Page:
This page describes concrete footing details in an easy to understand, easy to carry out approach for the kit home builder. You have made the big decision (pros and cons for slabs vs piers) to lay a slab or build pier and beam footings and now need more details on house piers, pouring concrete footings and pier and beam foundations.
In particular, to build a concrete slab, specific planning, knowledge and skills are required to carry out this process as an owner-builder. Pier and Beam Footings are outlined below, but lets start with Slabs.
Initially, a house pad has to be cut with an excavator/end loader, ensuring the raised fill is compacted sufficiently to support the slab. Of course you have made the decision that the cut is not too severe as to create concerns if there is movement, unstable soil, or erosion potential. The deeper the cut, the deeper the foundation footing has to be extended, in order to reach the original ground level and the more reinforcing required to brace the slab. Bottom line, the expense will rise as the cut deepens.
To build a concrete slab yourself you will need quite a lot of skill and experience in planning, boxing, laying vapour and pest barriers, reinforcing, pouring, screeding, finishing and curing. For info and graphics on this slab building go to our DIY Concrete Slab page
Your kit plan will have a floor system plan outlining pier spacings and bearer/joist positions and spacings. Use this to do your initial house setout.
To get correct pier spacings check your concrete footing details, do your long divisions and make a template rod, making sure you follow profile markings and utilise plumb bobs on elevations. Check your markings three times. It's easy to be wrong twice!!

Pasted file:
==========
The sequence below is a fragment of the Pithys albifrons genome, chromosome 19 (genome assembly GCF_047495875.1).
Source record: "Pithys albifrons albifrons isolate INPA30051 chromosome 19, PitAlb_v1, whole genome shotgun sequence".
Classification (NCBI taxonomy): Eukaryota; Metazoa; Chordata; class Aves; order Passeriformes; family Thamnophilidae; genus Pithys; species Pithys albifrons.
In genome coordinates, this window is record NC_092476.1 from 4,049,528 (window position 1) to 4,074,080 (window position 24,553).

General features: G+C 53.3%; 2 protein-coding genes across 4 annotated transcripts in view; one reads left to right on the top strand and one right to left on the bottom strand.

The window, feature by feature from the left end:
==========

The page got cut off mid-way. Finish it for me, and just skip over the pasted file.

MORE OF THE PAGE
When the excavator is ready to dig your pier holes, have a short plumb bob handy to direct his auger vertically. Modern diggers have automatic guides. Clear excavation earth away from the hole regularly and use a pre-made 'boning rod' to check depth levels.
Get the excavator driver to remove all excavated earth from around the newly dug pier holes. Now it's time to finish the holes. With a shovel, cut a bell shape edge on the base to create a 'foot for the concrete, clear rubble from the base and compact the base with a heavy flat stamper.
When ordering concrete, have all your pier measurements ready (depth, diameter, number of holes) to give to the concrete provider and they will do the math for you. You could try it yourself if you like...Pye x Radius squared x height. Advise them of the mix specifications provided by the kit home engineers eg N20 with 80mm aggregate.
Tip: Add 0.2sq mts (2 sq ft) to your total concrete order to account for any variations. It cost far too much to get a truck back for a small amount to finish. Believe me you will only make this mistake once. Have another small concreting job ready for excess.
Before pouring concrete footings, set up a theodolite to register an exact height for your piers. Make a decision on how many house piers you have the capacity to set in one session taking into consideration the amount of help you have, the heat and humidity of the day and whether the concrete truck can get close to the holes.
Give the holes a splash of water around the edge and the base so the concrete doesn't leach water into the earth, and the mix will stay fluid enough to position your piers. You could also lay some plastic in the holes to assist with this. Another method is to set up the piers with stays inside the holes. This will take some time and requires the theodolite to help set the heights and stringlines to line them up. It is painful to sink piers into concrete after it's poured so give it a go. Make sure you keep the access for the truck and don't bump the stays as you pour.
Concrete trucks come in all shapes and sizes. Some are 8 metres long these days so make sure of your access or an even larger truck will need to enter the property to get it out. Your concrete footing details will specify how deep to set regular steel piers. Finish with a small dome of concrete approximately 20-50mm above ground level around the pier to aid water disbursement from the foundation.
Again, check the plans of your concrete footing details if you are using adjustable steel piers, for specific pre-setting of fastenings into the concrete footing.
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